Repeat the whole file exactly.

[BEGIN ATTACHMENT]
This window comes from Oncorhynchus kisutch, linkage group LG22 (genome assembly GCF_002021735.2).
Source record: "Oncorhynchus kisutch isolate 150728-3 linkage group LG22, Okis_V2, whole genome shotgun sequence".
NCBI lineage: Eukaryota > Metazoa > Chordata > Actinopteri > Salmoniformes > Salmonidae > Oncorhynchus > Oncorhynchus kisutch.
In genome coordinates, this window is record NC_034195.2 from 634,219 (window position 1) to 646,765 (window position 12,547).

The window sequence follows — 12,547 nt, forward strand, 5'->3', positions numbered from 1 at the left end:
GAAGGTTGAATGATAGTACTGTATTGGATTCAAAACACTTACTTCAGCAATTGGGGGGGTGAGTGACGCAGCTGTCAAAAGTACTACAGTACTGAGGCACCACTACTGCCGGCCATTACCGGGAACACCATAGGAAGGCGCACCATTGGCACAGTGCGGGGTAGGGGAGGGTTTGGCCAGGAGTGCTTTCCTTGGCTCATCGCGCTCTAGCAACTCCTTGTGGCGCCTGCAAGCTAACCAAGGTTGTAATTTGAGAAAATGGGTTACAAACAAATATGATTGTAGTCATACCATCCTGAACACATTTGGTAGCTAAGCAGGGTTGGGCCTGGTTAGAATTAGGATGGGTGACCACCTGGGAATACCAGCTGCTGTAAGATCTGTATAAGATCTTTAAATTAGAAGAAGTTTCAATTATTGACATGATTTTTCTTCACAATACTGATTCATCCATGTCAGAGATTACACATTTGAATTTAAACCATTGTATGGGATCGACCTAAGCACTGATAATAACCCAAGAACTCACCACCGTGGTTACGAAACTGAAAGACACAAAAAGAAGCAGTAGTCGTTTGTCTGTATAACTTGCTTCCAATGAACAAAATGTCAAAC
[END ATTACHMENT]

This window comes from Oncorhynchus kisutch, linkage group LG22 (genome assembly GCF_002021735.2).
Source record: "Oncorhynchus kisutch isolate 150728-3 linkage group LG22, Okis_V2, whole genome shotgun sequence".
NCBI lineage: Eukaryota > Metazoa > Chordata > Actinopteri > Salmoniformes > Salmonidae > Oncorhynchus > Oncorhynchus kisutch.
In genome coordinates, this window is record NC_034195.2 from 634,219 (window position 1) to 646,765 (window position 12,547).

The window sequence follows — 12,547 nt, forward strand, 5'->3', positions numbered from 1 at the left end:
GAAGGTTGAATGATAGTACTGTATTGGATTCAAAACACTTACTTCAGCAATTGGGGGGGTGAGTGACGCAGCTGTCAAAAGTACTACAGTACTGAGGCACCACTACTGCCGGCCATTACCGGGAACACCATAGGAAGGCGCACCATTGGCACAGTGCGGGGTAGGGGAGGGTTTGGCCAGGAGTGCTTTCCTTGGCTCATCGCGCTCTAGCAACTCCTTGTGGCGCCTGCAAGCTAACCAAGGTTGTAATTTGAGAAAATGGGTTACAAACAAATATGATTGTAGTCATACCATCCTGAACACATTTGGTAGCTAAGCAGGGTTGGGCCTGGTTAGAATTAGGATGGGTGACCACCTGGGAATACCAGCTGCTGTAAGATCTGTATAAGATCTTTAAATTAGAAGAAGTTTCAATTATTGACATGATTTTTCTTCACAATACTGATTCATCCATGTCAGAGATTACACATTTGAATTTAAACCATTGTATGGGATCGACCTAAGCACTGATAATAACCCAAGAACTCACCACCGTGGTTACGAAACTGAAAGACACAAAAAGAAGCAGTAGTCGTTTGTCTGTATAACTTGCTTCCAATGAACAAAATGTCAAAC